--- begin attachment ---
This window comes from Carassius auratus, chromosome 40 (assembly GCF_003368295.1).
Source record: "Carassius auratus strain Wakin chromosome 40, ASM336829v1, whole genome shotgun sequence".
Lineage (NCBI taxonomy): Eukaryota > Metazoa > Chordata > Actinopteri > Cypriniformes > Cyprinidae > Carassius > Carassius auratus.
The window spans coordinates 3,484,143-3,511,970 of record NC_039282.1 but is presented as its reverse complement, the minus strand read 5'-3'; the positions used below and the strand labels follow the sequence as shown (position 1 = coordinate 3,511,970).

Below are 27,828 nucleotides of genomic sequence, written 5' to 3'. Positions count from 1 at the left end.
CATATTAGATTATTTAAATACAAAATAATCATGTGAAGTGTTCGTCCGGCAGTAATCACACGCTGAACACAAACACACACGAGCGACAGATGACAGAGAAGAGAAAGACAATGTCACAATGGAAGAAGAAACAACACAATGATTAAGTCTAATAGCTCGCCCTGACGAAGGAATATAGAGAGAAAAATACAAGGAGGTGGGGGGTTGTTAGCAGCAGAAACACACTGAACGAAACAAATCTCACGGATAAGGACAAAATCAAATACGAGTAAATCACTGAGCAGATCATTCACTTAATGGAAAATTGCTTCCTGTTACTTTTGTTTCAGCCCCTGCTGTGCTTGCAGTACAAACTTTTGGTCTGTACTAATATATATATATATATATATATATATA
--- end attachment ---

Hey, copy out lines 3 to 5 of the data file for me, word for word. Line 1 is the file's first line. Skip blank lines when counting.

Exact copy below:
Lineage (NCBI taxonomy): Eukaryota > Metazoa > Chordata > Actinopteri > Cypriniformes > Cyprinidae > Carassius > Carassius auratus.
The window spans coordinates 3,484,143-3,511,970 of record NC_039282.1 but is presented as its reverse complement, the minus strand read 5'-3'; the positions used below and the strand labels follow the sequence as shown (position 1 = coordinate 3,511,970).

Below are 27,828 nucleotides of genomic sequence, written 5' to 3'. Positions count from 1 at the left end.